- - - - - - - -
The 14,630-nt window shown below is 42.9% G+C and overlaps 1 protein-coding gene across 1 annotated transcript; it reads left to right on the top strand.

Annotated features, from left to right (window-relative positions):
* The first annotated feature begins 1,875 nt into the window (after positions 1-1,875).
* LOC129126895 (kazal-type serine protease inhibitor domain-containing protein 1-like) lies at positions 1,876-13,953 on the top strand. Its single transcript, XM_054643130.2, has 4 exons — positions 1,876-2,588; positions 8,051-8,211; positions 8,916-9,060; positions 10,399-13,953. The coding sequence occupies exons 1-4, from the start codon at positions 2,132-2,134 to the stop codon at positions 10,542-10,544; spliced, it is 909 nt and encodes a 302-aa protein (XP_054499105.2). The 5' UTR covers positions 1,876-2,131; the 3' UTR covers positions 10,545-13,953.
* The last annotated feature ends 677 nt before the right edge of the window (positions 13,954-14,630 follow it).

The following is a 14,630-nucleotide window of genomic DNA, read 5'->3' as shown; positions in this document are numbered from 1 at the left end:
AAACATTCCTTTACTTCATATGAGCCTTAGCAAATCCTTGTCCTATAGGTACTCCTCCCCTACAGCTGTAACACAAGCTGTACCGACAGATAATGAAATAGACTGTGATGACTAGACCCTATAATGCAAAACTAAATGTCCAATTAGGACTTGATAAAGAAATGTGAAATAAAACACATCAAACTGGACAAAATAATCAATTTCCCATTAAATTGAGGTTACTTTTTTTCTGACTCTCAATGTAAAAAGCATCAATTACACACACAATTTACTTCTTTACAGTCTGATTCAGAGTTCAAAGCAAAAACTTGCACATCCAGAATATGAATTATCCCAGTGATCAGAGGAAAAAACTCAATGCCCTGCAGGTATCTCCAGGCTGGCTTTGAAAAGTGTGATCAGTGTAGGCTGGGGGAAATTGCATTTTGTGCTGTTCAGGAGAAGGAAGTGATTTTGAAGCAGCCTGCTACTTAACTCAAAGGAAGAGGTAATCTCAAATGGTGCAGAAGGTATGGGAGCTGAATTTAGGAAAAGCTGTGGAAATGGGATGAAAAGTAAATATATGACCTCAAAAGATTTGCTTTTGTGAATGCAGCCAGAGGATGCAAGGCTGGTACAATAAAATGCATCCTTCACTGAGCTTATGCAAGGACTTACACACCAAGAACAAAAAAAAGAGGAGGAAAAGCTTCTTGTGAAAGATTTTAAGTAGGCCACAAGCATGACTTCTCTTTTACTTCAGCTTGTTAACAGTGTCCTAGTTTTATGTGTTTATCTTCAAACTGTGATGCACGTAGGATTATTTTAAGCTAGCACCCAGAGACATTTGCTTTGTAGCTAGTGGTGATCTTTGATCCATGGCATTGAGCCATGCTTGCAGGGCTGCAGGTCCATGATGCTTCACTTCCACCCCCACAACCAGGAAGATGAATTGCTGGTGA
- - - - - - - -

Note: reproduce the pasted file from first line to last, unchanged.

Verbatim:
The 14,630-nt window shown below is 42.9% G+C and overlaps 1 protein-coding gene across 1 annotated transcript; it reads left to right on the top strand.

Annotated features, from left to right (window-relative positions):
* The first annotated feature begins 1,875 nt into the window (after positions 1-1,875).
* LOC129126895 (kazal-type serine protease inhibitor domain-containing protein 1-like) lies at positions 1,876-13,953 on the top strand. Its single transcript, XM_054643130.2, has 4 exons — positions 1,876-2,588; positions 8,051-8,211; positions 8,916-9,060; positions 10,399-13,953. The coding sequence occupies exons 1-4, from the start codon at positions 2,132-2,134 to the stop codon at positions 10,542-10,544; spliced, it is 909 nt and encodes a 302-aa protein (XP_054499105.2). The 5' UTR covers positions 1,876-2,131; the 3' UTR covers positions 10,545-13,953.
* The last annotated feature ends 677 nt before the right edge of the window (positions 13,954-14,630 follow it).

The following is a 14,630-nucleotide window of genomic DNA, read 5'->3' as shown; positions in this document are numbered from 1 at the left end:
AAACATTCCTTTACTTCATATGAGCCTTAGCAAATCCTTGTCCTATAGGTACTCCTCCCCTACAGCTGTAACACAAGCTGTACCGACAGATAATGAAATAGACTGTGATGACTAGACCCTATAATGCAAAACTAAATGTCCAATTAGGACTTGATAAAGAAATGTGAAATAAAACACATCAAACTGGACAAAATAATCAATTTCCCATTAAATTGAGGTTACTTTTTTTCTGACTCTCAATGTAAAAAGCATCAATTACACACACAATTTACTTCTTTACAGTCTGATTCAGAGTTCAAAGCAAAAACTTGCACATCCAGAATATGAATTATCCCAGTGATCAGAGGAAAAAACTCAATGCCCTGCAGGTATCTCCAGGCTGGCTTTGAAAAGTGTGATCAGTGTAGGCTGGGGGAAATTGCATTTTGTGCTGTTCAGGAGAAGGAAGTGATTTTGAAGCAGCCTGCTACTTAACTCAAAGGAAGAGGTAATCTCAAATGGTGCAGAAGGTATGGGAGCTGAATTTAGGAAAAGCTGTGGAAATGGGATGAAAAGTAAATATATGACCTCAAAAGATTTGCTTTTGTGAATGCAGCCAGAGGATGCAAGGCTGGTACAATAAAATGCATCCTTCACTGAGCTTATGCAAGGACTTACACACCAAGAACAAAAAAAAGAGGAGGAAAAGCTTCTTGTGAAAGATTTTAAGTAGGCCACAAGCATGACTTCTCTTTTACTTCAGCTTGTTAACAGTGTCCTAGTTTTATGTGTTTATCTTCAAACTGTGATGCACGTAGGATTATTTTAAGCTAGCACCCAGAGACATTTGCTTTGTAGCTAGTGGTGATCTTTGATCCATGGCATTGAGCCATGCTTGCAGGGCTGCAGGTCCATGATGCTTCACTTCCACCCCCACAACCAGGAAGATGAATTGCTGGTGA